Michael O’Leary, CEO of Ryanair, has long been known for his aggressive strategy on rival Aer Lingus. The European Commission is currently considering his latest €694m bid for the company. But Aer Lingus has stepped up its efforts to protect the business from O’Leary’s clutches by cancelling the dividend payments of around £40m to cover the costs of fending off the takeover bids. The firm’s chief executive, Christopher Mueller, said ‘the distraction is enormous’, and hinted that the costs were a burden to the business, saying the money could have been used in ‘a thousand better ways’.
The decision is particularly irritating for shareholders because this is the first year they would have received a dividend since the airline was privatised in 2006. Incidentally, 2006 was the first year that Ryanair unsuccessfully attempted a takeover bid. O’Leary has been a thorn in Aer Lingus’ side ever since it was possible to invest in the newly privatised company. ??Of the actual amount of cash needed for legal and advisory fees, Mueller said: ‘By the end of the third bid in January I predict the total amount Aer Lingus will have spent on the three defences will be as much as three dividend payments.’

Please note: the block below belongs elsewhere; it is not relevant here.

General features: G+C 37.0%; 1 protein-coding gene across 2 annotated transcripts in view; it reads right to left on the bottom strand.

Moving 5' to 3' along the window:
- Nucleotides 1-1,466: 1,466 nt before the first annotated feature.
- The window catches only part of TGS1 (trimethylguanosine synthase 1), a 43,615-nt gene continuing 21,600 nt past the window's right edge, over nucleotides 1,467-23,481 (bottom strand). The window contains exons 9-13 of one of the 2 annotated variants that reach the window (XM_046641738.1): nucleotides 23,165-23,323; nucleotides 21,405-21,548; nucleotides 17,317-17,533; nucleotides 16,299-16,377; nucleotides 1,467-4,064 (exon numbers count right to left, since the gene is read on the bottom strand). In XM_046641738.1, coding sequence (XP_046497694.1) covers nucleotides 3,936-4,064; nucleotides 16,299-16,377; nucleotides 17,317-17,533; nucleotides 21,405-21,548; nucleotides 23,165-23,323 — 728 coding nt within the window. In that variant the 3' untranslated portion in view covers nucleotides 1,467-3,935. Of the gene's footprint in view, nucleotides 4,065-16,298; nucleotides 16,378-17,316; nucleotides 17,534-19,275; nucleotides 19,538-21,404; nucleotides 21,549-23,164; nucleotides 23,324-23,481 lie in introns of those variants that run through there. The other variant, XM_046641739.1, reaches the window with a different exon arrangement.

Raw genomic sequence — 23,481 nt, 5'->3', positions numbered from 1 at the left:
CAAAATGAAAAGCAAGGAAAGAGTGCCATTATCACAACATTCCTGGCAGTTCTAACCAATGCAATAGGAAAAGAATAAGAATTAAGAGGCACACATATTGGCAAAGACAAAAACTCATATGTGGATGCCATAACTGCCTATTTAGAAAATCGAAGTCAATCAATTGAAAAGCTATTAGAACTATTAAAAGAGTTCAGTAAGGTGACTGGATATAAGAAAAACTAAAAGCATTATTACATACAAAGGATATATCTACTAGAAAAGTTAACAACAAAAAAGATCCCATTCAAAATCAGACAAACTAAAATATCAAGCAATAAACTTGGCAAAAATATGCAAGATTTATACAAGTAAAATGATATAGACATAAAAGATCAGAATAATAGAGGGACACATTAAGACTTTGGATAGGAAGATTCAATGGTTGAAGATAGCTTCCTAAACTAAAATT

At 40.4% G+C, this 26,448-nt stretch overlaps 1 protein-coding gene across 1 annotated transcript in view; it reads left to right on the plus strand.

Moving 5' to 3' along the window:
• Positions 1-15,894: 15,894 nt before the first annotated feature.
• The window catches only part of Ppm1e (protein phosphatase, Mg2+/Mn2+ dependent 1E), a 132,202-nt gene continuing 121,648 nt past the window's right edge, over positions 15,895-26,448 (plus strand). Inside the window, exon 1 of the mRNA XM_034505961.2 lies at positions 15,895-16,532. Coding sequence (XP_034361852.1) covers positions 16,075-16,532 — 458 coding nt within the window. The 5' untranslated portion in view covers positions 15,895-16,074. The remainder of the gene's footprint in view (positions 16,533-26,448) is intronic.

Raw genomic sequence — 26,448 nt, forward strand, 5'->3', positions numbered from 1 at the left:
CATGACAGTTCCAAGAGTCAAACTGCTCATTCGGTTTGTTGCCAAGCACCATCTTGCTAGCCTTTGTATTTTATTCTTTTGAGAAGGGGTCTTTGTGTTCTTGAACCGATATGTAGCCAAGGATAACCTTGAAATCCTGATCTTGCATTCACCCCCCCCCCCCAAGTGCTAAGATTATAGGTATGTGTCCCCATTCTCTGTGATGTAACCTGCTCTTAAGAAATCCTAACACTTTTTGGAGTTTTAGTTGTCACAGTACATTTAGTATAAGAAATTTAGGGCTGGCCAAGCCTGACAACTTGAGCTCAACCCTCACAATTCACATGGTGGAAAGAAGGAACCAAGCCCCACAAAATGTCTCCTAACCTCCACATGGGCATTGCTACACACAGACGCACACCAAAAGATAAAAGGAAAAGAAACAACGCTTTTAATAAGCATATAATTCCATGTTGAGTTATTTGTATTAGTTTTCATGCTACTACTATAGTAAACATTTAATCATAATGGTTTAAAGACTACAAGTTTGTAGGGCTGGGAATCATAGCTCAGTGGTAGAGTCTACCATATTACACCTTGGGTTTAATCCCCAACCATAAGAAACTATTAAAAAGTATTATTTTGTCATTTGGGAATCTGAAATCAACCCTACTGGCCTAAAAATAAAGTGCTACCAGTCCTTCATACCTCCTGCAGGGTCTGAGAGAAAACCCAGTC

But Ryanair reckons it is being a most considerate suitor: it has produced an ‘unprecedented’ basket of remedies for the Commission’s concerns, although others are concerned that the 85% route-overlap of the two airlines would give Ryanair a near-monopoly if a deal went through. On the risk of giving Ryanair the deal, Mueller said: ‘Let’s do a reality check. Who on earth would voluntarily enter the market to compete with Ryanair? You need to have a cost position which is at least on the same level in order to compete on price. Ryanair is the cost leader in Europe.’ A very good point – it would be tough to launch against Ryanair – but it is great publicity when your competitor starts trumpeting your low costs in public. Well done Mueller.
Still, the Aer Lingus boss reckons that if any consolidation is to happen in the market, his airline can make some acquisitions by cherry-picking routes instead of swallowing up whole airlines, and therefore avoid continuing to be a target itself. It will find out later this week whether it is allowed to acquire the Heathrow-Manchester routes formerly run by BMI, which were freed up when British Airways acquired the latter.
As for Ryananir, news from the European Commission is not good. The EC remains concerned over competition issues should the merger go ahead. Ryanair has until December 21 to formerly finalise the list of remedies it is prepared to offer to the objections.
The bottom line is that the EC is in a quandary because, although Michael O'Leary doesn't have many friends in European politics, if the commission rejects this re-submitted takeover bid it would be unprecendented. And O’Leary is unlikely to give up without a fight.